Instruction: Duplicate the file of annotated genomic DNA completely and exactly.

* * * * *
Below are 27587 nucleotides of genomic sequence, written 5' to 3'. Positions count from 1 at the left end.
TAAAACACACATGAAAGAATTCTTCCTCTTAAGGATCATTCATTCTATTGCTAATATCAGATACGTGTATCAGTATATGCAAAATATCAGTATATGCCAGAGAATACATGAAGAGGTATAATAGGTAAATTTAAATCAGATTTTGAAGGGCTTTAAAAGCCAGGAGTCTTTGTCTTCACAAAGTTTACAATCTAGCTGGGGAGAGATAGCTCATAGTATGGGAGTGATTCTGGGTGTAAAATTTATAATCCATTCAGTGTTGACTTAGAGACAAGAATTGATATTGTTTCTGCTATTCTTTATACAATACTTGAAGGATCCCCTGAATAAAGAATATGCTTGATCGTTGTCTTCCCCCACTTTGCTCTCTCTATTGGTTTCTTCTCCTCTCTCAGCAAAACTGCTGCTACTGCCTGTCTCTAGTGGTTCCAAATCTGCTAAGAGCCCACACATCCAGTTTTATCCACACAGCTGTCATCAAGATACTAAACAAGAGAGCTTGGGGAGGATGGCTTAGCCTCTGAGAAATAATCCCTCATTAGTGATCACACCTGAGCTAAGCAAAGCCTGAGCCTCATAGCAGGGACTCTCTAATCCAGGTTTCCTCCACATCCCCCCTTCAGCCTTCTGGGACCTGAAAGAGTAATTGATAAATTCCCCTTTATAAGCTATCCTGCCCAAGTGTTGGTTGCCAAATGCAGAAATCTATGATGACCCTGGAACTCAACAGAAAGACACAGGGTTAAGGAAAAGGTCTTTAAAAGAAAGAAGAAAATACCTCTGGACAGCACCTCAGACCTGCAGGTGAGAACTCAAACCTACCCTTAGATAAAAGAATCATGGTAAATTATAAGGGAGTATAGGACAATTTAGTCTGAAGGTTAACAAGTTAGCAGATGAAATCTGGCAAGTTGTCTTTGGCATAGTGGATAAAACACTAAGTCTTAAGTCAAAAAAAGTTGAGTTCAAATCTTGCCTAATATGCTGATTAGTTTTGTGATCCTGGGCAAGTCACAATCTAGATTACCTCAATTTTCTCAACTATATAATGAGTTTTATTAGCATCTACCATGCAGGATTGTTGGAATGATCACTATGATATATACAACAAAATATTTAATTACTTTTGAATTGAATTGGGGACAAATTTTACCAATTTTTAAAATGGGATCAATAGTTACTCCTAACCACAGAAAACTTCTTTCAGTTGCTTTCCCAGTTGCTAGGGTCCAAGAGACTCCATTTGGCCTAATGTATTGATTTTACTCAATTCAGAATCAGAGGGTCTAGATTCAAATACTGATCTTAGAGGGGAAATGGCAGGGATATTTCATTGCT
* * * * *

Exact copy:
Below are 27587 nucleotides of genomic sequence, written 5' to 3'. Positions count from 1 at the left end.
TAAAACACACATGAAAGAATTCTTCCTCTTAAGGATCATTCATTCTATTGCTAATATCAGATACGTGTATCAGTATATGCAAAATATCAGTATATGCCAGAGAATACATGAAGAGGTATAATAGGTAAATTTAAATCAGATTTTGAAGGGCTTTAAAAGCCAGGAGTCTTTGTCTTCACAAAGTTTACAATCTAGCTGGGGAGAGATAGCTCATAGTATGGGAGTGATTCTGGGTGTAAAATTTATAATCCATTCAGTGTTGACTTAGAGACAAGAATTGATATTGTTTCTGCTATTCTTTATACAATACTTGAAGGATCCCCTGAATAAAGAATATGCTTGATCGTTGTCTTCCCCCACTTTGCTCTCTCTATTGGTTTCTTCTCCTCTCTCAGCAAAACTGCTGCTACTGCCTGTCTCTAGTGGTTCCAAATCTGCTAAGAGCCCACACATCCAGTTTTATCCACACAGCTGTCATCAAGATACTAAACAAGAGAGCTTGGGGAGGATGGCTTAGCCTCTGAGAAATAATCCCTCATTAGTGATCACACCTGAGCTAAGCAAAGCCTGAGCCTCATAGCAGGGACTCTCTAATCCAGGTTTCCTCCACATCCCCCCTTCAGCCTTCTGGGACCTGAAAGAGTAATTGATAAATTCCCCTTTATAAGCTATCCTGCCCAAGTGTTGGTTGCCAAATGCAGAAATCTATGATGACCCTGGAACTCAACAGAAAGACACAGGGTTAAGGAAAAGGTCTTTAAAAGAAAGAAGAAAATACCTCTGGACAGCACCTCAGACCTGCAGGTGAGAACTCAAACCTACCCTTAGATAAAAGAATCATGGTAAATTATAAGGGAGTATAGGACAATTTAGTCTGAAGGTTAACAAGTTAGCAGATGAAATCTGGCAAGTTGTCTTTGGCATAGTGGATAAAACACTAAGTCTTAAGTCAAAAAAAGTTGAGTTCAAATCTTGCCTAATATGCTGATTAGTTTTGTGATCCTGGGCAAGTCACAATCTAGATTACCTCAATTTTCTCAACTATATAATGAGTTTTATTAGCATCTACCATGCAGGATTGTTGGAATGATCACTATGATATATACAACAAAATATTTAATTACTTTTGAATTGAATTGGGGACAAATTTTACCAATTTTTAAAATGGGATCAATAGTTACTCCTAACCACAGAAAACTTCTTTCAGTTGCTTTCCCAGTTGCTAGGGTCCAAGAGACTCCATTTGGCCTAATGTATTGATTTTACTCAATTCAGAATCAGAGGGTCTAGATTCAAATACTGATCTTAGAGGGGAAATGGCAGGGATATTTCATTGCT